The suntan because she went to Australia for Christmas.

The spider because that's what she brought back as a souvenir.

Being one of the mums I fancy vaguely ( :oops: ) I took the opportunity to speak to her. The spider was big and pink and she had it in a clear plastic food container. She said it was a Huntsman.

I asked if I could see it, and I gently prised open the lid for a closer look.

Alas, it was a windy day. A gust came along and swept the spider out (Incy-Wincy Spider??)

Guess which arachnophobic prat then had to get down and pick it up with his bare hands to stop the daughter from howling?

Luckily it was dead.

:oops:

Candy
2005-Jan-11, 04:10 PM
Luckily it was dead.
Was it dead, because it had a big foot print on it? Just kidding. :o

Nicolas
2005-Jan-11, 04:22 PM
Serious, was it dead in the box already? (I gues so, it wouldn't get blown away otherwise I think) or did it's back body "explode" as I heard happens to falling beard spiders?

Wally
2005-Jan-11, 05:19 PM
Is this a good idea. . . bringing insects from one part of the world to another for show-and-tell?

Good thing it was dead! An alternate ending might have been "wind blows spider out of box; spider escapes into the grassy field next door. 20 years later, the town is innudated with large, pink spiders! #-o

Candy
2005-Jan-11, 05:31 PM
Is this a good idea. . . bringing insects from one part of the world to another for show-and-tell?

Good thing it was dead! An alternate ending might have been "wind blows spider out of box; spider escapes into the grassy field next door. 20 years later, the town is innudated with large, pink spiders! #-o
Traveler's holidays end with scorpion bite at airport (http://www.azcentral.com/news/articles/0107scorpion-airport-ON.html)

Rodel had recently returned from a holiday in South Africa but did not believe the scorpion had hitched a ride in his luggage. :o

paulie jay
2005-Jan-12, 04:09 AM
Well speaking of bites at the airport...

As some of you know, I work part time for Australian Customs. One evening an arriving passenger presented himself to one of my collegues who was suspicious of the bulges down the passenger's trousers. Turns out the guy had EIGHT (count 'em!) cobras down his trousers which he was hoping to sell to collectors. Of course he was thereafter known as the "trouser snake man"...


spelling edit

Brady Yoon
2005-Jan-12, 04:56 AM
I have a question. It seems like pretty much everyone doesn't like spiders. From what I've heard, there's only a very few people who actually like them. Is it a phobia, or does it have something to do with our genes?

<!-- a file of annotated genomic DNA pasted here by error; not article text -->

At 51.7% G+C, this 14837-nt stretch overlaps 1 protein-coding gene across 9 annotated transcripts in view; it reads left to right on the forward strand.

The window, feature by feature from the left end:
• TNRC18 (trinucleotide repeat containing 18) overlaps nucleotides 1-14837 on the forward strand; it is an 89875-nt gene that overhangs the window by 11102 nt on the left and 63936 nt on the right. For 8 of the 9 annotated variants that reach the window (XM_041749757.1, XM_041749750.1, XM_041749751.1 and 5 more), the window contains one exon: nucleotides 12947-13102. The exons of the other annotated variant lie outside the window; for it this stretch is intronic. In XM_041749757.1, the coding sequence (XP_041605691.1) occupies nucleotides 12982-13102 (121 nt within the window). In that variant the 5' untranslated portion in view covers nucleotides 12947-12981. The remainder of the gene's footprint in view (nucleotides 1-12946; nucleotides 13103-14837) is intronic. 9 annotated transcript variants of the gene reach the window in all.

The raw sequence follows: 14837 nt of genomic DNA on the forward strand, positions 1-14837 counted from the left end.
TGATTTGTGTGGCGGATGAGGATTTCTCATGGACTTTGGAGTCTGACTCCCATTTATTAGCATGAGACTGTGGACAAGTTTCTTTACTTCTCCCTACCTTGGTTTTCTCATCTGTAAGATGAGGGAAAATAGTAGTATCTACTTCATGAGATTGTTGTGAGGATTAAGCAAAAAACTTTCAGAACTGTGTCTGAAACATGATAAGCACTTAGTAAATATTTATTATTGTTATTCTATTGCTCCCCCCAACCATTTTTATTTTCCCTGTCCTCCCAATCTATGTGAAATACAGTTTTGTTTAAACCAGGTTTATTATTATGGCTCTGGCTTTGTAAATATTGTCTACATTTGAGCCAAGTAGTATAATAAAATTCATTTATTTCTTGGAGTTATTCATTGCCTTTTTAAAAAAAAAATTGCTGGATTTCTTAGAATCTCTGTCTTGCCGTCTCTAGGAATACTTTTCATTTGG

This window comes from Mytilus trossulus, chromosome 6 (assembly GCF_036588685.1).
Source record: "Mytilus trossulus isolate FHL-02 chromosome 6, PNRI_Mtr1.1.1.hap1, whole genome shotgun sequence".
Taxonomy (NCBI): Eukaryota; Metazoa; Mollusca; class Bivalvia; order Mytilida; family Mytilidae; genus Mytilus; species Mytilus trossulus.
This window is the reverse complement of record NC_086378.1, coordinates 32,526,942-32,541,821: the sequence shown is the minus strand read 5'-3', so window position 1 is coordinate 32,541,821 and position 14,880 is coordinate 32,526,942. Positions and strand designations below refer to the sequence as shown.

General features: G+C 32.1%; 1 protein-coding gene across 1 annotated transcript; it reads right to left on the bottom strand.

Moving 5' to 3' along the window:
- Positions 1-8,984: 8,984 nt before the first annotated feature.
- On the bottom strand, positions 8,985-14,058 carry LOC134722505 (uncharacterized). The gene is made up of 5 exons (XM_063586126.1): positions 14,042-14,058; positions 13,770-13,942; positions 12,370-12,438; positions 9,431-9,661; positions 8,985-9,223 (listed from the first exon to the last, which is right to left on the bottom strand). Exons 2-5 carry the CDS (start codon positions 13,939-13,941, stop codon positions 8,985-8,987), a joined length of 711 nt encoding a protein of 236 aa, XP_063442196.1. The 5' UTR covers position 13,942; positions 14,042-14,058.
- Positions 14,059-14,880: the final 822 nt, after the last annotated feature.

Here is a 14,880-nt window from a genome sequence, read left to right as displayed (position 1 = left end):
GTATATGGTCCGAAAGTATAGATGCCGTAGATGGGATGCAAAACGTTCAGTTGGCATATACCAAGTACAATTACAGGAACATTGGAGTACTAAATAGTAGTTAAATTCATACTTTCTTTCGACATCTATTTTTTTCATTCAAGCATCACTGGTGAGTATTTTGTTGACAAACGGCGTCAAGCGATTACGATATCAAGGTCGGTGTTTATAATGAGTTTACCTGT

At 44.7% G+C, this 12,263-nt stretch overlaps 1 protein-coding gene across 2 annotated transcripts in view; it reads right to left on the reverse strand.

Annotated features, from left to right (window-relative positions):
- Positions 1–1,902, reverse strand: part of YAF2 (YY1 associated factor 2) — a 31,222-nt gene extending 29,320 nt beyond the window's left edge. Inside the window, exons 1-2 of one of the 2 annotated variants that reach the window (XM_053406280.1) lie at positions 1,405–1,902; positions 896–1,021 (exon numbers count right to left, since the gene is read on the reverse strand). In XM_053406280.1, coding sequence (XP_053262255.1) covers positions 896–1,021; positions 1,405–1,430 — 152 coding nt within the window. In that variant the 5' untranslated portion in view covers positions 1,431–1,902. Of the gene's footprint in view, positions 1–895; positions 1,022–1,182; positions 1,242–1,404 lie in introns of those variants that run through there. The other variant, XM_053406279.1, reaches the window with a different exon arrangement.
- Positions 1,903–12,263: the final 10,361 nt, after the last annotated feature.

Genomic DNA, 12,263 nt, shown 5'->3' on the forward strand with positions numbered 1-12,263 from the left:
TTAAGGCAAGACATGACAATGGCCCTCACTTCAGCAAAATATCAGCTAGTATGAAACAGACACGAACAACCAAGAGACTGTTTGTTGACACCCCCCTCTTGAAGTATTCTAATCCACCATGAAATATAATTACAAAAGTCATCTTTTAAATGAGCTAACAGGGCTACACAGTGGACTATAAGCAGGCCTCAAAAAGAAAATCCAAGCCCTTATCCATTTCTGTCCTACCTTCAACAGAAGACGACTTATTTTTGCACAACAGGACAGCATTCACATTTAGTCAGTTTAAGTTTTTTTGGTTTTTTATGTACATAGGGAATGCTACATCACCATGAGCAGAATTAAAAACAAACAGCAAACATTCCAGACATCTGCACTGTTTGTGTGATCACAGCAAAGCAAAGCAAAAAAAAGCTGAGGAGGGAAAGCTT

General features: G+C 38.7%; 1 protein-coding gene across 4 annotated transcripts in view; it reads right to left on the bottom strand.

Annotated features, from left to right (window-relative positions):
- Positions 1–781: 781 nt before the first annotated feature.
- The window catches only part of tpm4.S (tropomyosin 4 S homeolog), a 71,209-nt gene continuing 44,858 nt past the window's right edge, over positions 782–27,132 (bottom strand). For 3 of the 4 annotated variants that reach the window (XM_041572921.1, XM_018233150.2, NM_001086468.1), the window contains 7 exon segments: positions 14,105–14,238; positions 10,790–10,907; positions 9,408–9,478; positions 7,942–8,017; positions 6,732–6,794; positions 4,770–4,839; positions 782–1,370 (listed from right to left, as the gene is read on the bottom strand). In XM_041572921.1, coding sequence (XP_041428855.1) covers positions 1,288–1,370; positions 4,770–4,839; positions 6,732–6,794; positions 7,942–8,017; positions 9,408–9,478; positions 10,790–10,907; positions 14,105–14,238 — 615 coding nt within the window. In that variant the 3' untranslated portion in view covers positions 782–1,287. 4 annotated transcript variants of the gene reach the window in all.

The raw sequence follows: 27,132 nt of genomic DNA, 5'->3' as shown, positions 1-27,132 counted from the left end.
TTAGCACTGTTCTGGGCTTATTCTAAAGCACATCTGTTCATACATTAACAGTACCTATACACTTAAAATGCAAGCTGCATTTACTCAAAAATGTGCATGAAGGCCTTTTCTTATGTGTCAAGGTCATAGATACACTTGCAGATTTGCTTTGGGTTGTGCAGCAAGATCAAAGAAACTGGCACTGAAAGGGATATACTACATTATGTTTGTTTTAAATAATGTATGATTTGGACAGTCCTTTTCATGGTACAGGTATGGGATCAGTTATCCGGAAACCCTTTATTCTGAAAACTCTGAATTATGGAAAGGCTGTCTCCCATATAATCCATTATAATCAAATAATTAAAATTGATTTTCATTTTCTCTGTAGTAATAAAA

As for me, I'm terrified of anything that's not a daddy longlegs type of thing.

mickal555
2005-Jan-12, 07:42 AM
I'm a bit scared of spiders I would rather toch a snake I don't mind snakes but spiders well.... my second earlyest memery was me going down with my mum to help put out the washing. When a spider as big as my hand jumped on my hand as I was holding the bar going down stairs It scared the living daylights outa me. My earlyest solid memery was when I jumped off a massive wall(it was 2 feet ).

Richard of Chelmsford
2005-Jan-12, 09:28 AM
I have a question. It seems like pretty much everyone doesn't like spiders. From what I've heard, there's only a very few people who actually like them. Is it a phobia, or does it have something to do with our genes?

As for me, I'm terrified of anything that's not a daddy longlegs type of thing.

I've heard it said that it's in our genes.

Our forebears long ago used to encounter large dangerous spiders a lot and the fear of them somehow got stuck in our DNA. True or not, that's a possibility.

Richard of Chelmsford
2005-Jan-12, 09:34 AM
Is this a good idea. . . bringing insects from one part of the world to another for show-and-tell?

Good thing it was dead! An alternate ending might have been "wind blows spider out of box; spider escapes into the grassy field next door. 20 years later, the town is innudated with large, pink spiders! #-o

Ah yes, Wally, but your forebears came from another part of the world to the States, didn't they? Europe or Africa or somewhere, even if you're a Native American person.

But the ease of worldwide travel is going to spread wild-life and bacteria more liberally now, isn't it?

Scorpions are not natural to Britain, but there is a colony of them at Ongar, a small town about 20 miles from Chelmsford, plus various elsewhere throughout the UK because the little horrors have found their way across the Channel.

The biggest spider native to the UK is a water spider about the size of a small tarantula. That's big enough for me thanks.